(MENAFN - Arab News) THE US government may have a penchant for adventures on foreign soil and blind loyalty to Israel, but the American people generally have isolationist tendencies.
The Republican Party pretty much feels the same way, offering little in a coherent foreign policy or even understanding the Arab Spring's impact on the Middle East. Other than the Republican Party's unwavering support for Israel and lip service for a two-state solution with Palestine, conservatives can offer no single Middle East foreign policy position of substance.
A recent Washington Post-ABC News poll showed that just 1 percent of Americans considered foreign policy - including national security and terrorism - the most important issue in the 2012 presidential election. Republicans are taking advantage of this disinterest.
Presumptive Republican presidential nominee Mitt Romney tentatively stepped up to the plate and offered the obvious: Support Israel, consult with military commanders on the direction of the Afghanistan war, oppose Iran developing nuclear weapons and increase defense spending.
As the November election draws closer Romney must flesh out these vague pronouncements. Yet Middle East leaders have much to worry about if the foreign policy team Romney assembled late last year is any indication of what's to come should he become president.
Romney attempted to demonstrate a serious effort to formulate a Middle East foreign policy that protects US interests and further the cause of spreading democracy. However, all indications point to forsaking President Obama's pragmatic approach by returning to a neoconservative ideology. That didn't work out so well for the Bush II administration. And the stakes are much higher with Syria in a free fall and Egypt's elections in shambles.
Romney's foreign policy team reads like a who's who from the Bush administration: Eric Edelman, Bush's Undersecretary of Defense for Policy; Michael Chertoff, former Secretary of Homeland Security; Roger Zakheim, former Deputy Assistant Secretary of Defense; Mary Beth Long, once the Assistant Secretary of Defense for International Security Affairs; Meghan O'Sullivan, a Deputy National Security Adviser for Iraq and Afghanistan; and perhaps the most conservative of them all, John Bolton, the former US ambassador to the United Nations.
The only Arab on the team is Walid Phares, a Lebanese Christian. He writes for the ultra-conservative anti-Muslim online publications Frontpage Magazine and Family Security Matters and the right-wing newspaper Washington Times.
Phares' appointment by Romney is particularly troublesome. Phares, who was involved in extremist Lebanese militia groups, has a history of claiming that jihadists are infiltrating America's mosques and educational institutions and are simply waiting to strike. He described the right-wing militia group Guardians of Cedars, with its slogan "Kill a Palestinian and you shall enter Heaven," as moral fighters. This is a man who has Romney's ear. Romney can no longer claim the "moderate" Republican mantle, but is instead a potential president who feels that people like Phares have the bona fides to help shape US foreign policy in the Middle East.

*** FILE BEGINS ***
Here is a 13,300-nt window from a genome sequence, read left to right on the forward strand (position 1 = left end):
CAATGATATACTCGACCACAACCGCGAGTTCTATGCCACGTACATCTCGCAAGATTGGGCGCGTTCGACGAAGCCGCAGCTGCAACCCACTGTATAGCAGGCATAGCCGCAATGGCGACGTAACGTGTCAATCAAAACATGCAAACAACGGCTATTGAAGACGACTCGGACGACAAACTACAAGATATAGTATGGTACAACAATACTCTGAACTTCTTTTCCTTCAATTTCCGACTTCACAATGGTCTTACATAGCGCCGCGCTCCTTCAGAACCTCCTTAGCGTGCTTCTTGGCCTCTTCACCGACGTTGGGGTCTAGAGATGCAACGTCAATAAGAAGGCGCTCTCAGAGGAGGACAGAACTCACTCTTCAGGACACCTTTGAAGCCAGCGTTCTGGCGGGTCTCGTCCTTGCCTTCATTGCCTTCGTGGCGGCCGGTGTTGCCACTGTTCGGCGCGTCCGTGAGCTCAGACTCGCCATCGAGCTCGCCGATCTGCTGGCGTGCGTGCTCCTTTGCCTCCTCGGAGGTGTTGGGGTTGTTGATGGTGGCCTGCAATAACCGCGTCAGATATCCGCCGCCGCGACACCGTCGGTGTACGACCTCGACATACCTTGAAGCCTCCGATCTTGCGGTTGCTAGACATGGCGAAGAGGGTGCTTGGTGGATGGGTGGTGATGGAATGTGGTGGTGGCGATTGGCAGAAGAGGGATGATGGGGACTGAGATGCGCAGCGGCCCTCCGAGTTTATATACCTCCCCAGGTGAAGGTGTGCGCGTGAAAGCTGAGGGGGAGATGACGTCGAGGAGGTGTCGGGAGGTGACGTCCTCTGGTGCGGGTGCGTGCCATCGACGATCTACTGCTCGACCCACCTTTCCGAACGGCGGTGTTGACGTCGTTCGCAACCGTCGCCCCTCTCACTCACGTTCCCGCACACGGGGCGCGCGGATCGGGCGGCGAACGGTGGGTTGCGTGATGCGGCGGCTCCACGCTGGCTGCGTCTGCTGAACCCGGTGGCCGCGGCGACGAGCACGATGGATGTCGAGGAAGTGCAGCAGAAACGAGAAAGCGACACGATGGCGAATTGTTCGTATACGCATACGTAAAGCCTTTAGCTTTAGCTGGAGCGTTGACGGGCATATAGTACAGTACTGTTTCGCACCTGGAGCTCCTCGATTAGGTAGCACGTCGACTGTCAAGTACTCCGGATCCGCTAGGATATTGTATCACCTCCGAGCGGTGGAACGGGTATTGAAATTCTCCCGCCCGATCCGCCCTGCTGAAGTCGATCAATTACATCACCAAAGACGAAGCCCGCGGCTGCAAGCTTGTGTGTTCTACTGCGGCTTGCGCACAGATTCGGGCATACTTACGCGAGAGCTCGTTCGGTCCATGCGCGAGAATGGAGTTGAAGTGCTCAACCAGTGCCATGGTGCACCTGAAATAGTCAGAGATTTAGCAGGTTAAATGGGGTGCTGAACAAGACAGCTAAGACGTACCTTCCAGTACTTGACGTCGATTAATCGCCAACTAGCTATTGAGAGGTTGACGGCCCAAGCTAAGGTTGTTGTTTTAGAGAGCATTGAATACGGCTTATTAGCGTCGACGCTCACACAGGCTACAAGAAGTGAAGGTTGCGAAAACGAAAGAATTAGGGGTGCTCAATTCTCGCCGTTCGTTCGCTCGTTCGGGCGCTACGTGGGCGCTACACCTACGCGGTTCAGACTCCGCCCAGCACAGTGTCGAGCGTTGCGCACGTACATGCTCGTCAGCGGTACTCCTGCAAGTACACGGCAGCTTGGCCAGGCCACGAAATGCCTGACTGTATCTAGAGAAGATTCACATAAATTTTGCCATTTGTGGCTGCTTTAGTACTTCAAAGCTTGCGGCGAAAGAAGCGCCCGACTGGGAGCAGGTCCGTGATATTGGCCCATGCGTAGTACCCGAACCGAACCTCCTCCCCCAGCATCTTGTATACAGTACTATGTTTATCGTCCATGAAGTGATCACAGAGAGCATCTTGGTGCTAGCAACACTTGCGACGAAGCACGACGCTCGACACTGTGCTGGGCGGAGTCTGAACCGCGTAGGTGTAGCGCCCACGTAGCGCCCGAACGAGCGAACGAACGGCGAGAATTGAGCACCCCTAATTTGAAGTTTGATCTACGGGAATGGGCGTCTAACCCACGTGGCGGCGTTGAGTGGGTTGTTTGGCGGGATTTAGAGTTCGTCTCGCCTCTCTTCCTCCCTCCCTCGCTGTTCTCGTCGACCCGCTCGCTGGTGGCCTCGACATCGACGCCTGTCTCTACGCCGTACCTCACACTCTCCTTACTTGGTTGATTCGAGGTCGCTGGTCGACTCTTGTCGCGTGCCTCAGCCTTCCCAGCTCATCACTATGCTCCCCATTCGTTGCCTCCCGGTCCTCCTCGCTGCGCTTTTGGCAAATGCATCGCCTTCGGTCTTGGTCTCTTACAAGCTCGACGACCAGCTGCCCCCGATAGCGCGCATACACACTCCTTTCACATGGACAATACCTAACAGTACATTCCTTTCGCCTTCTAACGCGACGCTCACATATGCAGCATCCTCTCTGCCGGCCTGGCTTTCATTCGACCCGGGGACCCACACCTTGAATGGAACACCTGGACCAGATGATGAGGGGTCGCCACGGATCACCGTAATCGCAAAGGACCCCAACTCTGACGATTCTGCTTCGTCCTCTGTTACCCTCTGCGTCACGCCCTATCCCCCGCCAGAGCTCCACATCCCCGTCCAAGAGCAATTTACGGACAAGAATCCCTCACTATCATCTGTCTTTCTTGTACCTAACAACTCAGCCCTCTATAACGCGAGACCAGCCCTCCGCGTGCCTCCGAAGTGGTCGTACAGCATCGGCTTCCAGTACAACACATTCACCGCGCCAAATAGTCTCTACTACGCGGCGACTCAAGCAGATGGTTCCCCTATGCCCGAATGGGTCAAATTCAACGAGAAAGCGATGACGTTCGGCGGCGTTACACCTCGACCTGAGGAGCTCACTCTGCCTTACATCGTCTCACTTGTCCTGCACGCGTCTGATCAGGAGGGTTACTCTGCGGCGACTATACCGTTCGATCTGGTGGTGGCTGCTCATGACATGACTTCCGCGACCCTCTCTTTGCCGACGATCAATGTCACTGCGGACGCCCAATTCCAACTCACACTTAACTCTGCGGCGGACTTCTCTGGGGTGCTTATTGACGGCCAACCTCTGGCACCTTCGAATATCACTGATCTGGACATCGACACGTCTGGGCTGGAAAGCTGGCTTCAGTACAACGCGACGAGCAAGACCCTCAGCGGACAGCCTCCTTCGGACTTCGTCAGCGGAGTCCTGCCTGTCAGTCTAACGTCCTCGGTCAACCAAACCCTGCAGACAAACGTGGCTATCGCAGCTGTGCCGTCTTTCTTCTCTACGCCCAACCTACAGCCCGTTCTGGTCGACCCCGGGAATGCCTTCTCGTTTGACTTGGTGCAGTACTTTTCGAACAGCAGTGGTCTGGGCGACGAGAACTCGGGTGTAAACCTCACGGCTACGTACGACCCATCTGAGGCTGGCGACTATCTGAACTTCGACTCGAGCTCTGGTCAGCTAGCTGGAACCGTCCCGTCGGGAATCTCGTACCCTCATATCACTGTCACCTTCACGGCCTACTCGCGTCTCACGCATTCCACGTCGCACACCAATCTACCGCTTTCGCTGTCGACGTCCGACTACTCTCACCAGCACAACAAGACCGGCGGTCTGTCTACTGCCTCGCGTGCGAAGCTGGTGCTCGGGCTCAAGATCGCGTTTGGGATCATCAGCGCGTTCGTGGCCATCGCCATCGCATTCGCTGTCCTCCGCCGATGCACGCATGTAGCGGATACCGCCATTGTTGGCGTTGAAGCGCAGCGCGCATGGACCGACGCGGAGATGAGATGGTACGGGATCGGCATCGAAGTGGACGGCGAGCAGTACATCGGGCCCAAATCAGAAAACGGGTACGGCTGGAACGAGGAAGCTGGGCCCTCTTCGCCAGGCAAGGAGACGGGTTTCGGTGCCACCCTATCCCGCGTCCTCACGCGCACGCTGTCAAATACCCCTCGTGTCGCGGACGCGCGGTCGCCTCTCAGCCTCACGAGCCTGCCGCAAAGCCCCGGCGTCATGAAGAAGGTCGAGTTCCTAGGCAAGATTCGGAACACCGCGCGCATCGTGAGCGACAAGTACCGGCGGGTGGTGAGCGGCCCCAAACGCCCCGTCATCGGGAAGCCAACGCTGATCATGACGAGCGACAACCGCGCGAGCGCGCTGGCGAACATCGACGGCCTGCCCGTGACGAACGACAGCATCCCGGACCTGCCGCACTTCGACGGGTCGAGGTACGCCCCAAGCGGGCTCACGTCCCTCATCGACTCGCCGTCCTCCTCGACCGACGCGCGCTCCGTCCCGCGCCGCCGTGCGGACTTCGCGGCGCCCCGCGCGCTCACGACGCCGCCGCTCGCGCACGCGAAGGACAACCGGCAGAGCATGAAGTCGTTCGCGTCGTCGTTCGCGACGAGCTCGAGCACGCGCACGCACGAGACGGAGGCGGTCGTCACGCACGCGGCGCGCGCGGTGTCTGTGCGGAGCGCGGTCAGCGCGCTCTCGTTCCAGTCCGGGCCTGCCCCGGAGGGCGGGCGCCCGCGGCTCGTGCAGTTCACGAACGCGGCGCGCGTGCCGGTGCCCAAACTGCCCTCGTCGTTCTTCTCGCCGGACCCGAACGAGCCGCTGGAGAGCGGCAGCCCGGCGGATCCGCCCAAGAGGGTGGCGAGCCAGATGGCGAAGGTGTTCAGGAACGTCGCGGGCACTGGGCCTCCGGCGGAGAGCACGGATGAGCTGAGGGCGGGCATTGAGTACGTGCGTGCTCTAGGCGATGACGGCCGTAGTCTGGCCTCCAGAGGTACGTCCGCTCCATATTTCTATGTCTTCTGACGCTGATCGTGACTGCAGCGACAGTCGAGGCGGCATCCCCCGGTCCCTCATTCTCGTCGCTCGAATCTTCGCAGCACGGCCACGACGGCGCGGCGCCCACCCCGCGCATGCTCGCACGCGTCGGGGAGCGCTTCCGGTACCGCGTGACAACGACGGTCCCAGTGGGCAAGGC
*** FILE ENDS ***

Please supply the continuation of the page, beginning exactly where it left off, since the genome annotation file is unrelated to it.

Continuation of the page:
Phares is only a symptom of what is wrong with the Republican Party's approach from the Israeli-Palestinian conflict to the current events in Syria. Romney simply adopted the Reagan-era philosophy of "Israel first, Israel always" and "we don't negotiate with terrorists" by refusing to engage the democratically elected Hamas.
And for a presidential candidate who questions the competence of Obama's handling of Syria, Romney for now doesn't stray far from the official policy of the White House. While Obama has made it clear that he opposes military intervention, the administration remains in close contact with Syrian opposition forces to pass on information to Gulf countries gauging events on the ground and the opposition's capability against President Bashar Assad.
Romney last month offered a similar approach by suggesting the US "should work with partners to arm the opposition so they can defend themselves."
Is this the best Romney's foreign policy advisers can do by mimicking Obama's position? Those advisers may be playing it safe on the campaign trail, but once in the White House they may find nation building too hard to resist.
Obama learned that despite his 2008 campaign rhetoric the hard truths of realpolitik push aside ideological dreams. Bush II found out the hard way and it cost thousands of lives.
By trusting foreign policy issues to ideologues, Romney could very well return the US to Bush-era misadventures. When the November election heats up after the summer, Romney will have much explaining to do why a foreign policy team full of neoconservatives is the best way to engage Middle East leaders.